Andy Potts,
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SKA’s imperious march to the Gagarin Cup Final has been illuminated by some impressive offense – but anchored by some very solid defense. Patrik Hersley, a Swedish international who arrived in Petersburg early this season after moving on from Lokomotiv, picked up the KHL’s award for the best D-man in the Conference Finals after helping to sweep his former club with 2+2 in four games and an overtime winner in game one. After enjoying a short trip back home before getting down to preparation for the Grand Final against Metallurg Magnitogorsk, the 30-year-old took time to tell about coping with Mozyakin, working with Oleg Znarok and finding ways to win the big games.

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Congratulations on reaching the Gagarin Cup Final. Were you surprised that you only dropped one game in three rounds of playoff hockey?

Patrik Hersley: Yes and no. I think the last round, especially, was never a 4-0 series. Those were all tough games and I think it was a little bit lucky that we got it done in four games.

It feels like SKA has become very good at finding ways to win in those tight games – like coming back from 2-4 in the first game against Loko to force overtime and win it?

Patrik Hersley: Yeah, we have very skilled players, they can turn games around on their own. If the first line scores in one game, the second line contributes in the next and sometimes even the third and fourth lines get the goals. Different guys are popping up at different times with big goals. We’re also scoring goals at the right times in games, giving us a mental boost.

In that 2-4 game, we did feel that if we got one goal we could tie the game. I know we needed a little bit of luck to get that fourth goal, but we’ve all been on both sides of that situation – we know it’s possible and luckily, we did it when we needed it.

I know everyone says it, but we really want to win. You can see it in how the guys play, we all really want this cup this year.

‘Znarok is always fun to be around.’

I guess a lot of that desire starts from your head coach, Oleg Znarok. What’s it like working with him?

Patrik Hersley: He’s a great person to have around. He wants to be with us, not above us, and he’s always fun to be around. I don’t know how people view it from the outside, but it’s great working with him. He’s a winner. At some clubs, maybe you get told how you should play, and then get yelled at if it doesn’t work out. Here we are all in it together – we want to win, he wants to win … it’s a great atmosphere.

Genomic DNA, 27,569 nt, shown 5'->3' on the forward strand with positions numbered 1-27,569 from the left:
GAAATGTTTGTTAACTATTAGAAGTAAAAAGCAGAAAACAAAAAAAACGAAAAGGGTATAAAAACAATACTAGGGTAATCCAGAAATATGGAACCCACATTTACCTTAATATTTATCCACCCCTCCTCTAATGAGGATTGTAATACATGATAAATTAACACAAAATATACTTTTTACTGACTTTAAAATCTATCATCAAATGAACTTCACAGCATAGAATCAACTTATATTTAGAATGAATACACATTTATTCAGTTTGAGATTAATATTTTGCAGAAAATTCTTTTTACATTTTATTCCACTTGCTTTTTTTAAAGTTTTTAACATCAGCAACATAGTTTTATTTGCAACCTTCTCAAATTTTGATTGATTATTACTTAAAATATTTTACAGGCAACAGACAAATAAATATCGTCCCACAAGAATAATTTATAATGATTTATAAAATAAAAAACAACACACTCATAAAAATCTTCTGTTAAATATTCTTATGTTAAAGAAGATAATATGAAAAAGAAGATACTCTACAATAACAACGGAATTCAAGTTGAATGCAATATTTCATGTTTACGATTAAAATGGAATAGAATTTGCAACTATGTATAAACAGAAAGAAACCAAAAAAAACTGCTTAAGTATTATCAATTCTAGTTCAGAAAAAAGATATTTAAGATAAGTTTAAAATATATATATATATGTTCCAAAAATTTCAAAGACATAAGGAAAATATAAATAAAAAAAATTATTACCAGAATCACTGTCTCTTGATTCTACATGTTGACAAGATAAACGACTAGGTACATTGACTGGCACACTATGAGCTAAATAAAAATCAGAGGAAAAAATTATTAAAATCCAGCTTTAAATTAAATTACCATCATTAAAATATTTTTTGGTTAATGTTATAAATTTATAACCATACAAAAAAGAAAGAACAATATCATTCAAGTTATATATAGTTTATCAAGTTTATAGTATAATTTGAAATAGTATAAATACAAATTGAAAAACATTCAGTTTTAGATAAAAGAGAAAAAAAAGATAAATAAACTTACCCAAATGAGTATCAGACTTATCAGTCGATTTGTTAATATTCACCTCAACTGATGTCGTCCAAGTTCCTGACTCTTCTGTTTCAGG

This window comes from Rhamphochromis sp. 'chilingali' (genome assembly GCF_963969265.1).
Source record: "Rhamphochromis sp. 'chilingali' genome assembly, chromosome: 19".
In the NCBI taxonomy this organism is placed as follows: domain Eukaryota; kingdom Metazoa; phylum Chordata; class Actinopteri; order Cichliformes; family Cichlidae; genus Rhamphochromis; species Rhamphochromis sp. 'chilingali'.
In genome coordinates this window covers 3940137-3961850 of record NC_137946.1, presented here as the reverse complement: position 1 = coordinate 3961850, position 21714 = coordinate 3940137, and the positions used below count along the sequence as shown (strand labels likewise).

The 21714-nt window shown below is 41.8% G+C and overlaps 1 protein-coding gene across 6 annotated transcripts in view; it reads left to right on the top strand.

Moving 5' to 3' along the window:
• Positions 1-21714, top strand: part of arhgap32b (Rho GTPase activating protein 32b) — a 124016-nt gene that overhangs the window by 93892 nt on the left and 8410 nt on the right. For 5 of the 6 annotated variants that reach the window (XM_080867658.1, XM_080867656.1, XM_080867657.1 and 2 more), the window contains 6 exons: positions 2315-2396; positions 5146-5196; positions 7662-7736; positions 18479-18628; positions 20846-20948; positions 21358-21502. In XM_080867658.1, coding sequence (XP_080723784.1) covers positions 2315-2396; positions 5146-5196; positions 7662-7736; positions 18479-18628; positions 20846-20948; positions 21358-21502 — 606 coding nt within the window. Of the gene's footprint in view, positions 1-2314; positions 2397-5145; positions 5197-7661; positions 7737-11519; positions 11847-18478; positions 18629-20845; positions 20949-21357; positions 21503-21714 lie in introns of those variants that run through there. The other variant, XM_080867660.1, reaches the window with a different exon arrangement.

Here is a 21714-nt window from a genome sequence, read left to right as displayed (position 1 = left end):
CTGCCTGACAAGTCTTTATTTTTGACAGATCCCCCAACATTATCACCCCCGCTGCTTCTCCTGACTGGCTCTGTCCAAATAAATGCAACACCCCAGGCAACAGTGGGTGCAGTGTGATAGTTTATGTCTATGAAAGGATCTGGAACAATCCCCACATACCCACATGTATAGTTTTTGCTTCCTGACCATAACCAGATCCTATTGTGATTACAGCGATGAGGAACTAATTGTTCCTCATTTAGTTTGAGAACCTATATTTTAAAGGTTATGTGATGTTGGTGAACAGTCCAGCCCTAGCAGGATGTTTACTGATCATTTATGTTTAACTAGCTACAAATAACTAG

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You started this season at Lokomotiv, and then found yourself playing against your old colleagues in the playoffs. Did that make the Conference Final more difficult for you?

Patrik Hersley: No, it didn’t make things harder for me. If anything, it was a bit easier. All through these games I almost knew what the other team was going to do. I knew which players I had to be careful with, who could come hard at us. They are also a good, tough team but in my opinion we were the better team.

‘Against Metallurg, you have to do things you’re not used to doing’

The final brings another very good team. As a defenseman, how do you prepare to play against Sergei Mozyakin & Co.?

Patrik Hersley: You just have to be 100% focused when the game starts. It’s mental preparation more than physical. You have to be ready to deal with things you don’t usually see, to do things you’re not used to doing. 

After so long dominating the scoring in this league, is that line doing something new this season?

Patrik Hersley: I’m not sure if they have anything new, I haven’t played against them this year, and it’s different in regular season anyway, so I couldn’t tell you that.


‘Last year, SKA crushed us on the power play.’

SKA is also full of goals, and Vadim Shipachyov’s line is playing some fantastic hockey. Are you relieved that you don’t have to try to stop them?

Patrik Hersley: [Laughs] Yeah, I was on the other side in the playoffs last year. We matched them better in 5-on-5, but they crushed us on the power play. The other teams know what they are trying to do, but they still find a way to make the plays. There’s a lot of skill there, and an above average reading of the game; the passes they make, the chances they create.

And you’ve chipped in with a few goals from the blue line yourself?

Patrik Hersley: For me it’s been quite a change to get these opportunities (to score), I haven’t really had that before. It’s just unbelievable to be on a team, on a line, and play with that kind of talent. Chances are coming to me in a way that’s never happened before.

Finally, there’s been some talk about a new team joining the KHL next season and some people have suggested either a Swedish club or a second organization in St. Petersburg would be good. As a Swede playing in Petersburg, what do you think those might offer?

Patrik Hersley: I’ve not heard much. I know there was some talk about a Swedish team last year but there’s been nothing since. I seems our Swedish Federation is against a team going to the KHL so I don’t see how it can happen. But it would be fun to have, and I think it would be good for hockey in Sweden. It’s helped hockey in Finland, with Jokerit joining. Especially in that first season, lots of people were watching the games, they got a good local fan base.

In Piter, I guess it’s a little bit similar. Maybe there isn’t an anchored fan base for a new team, I don’t know who would go and watch, but it would be interesting to see.

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Andy Potts,
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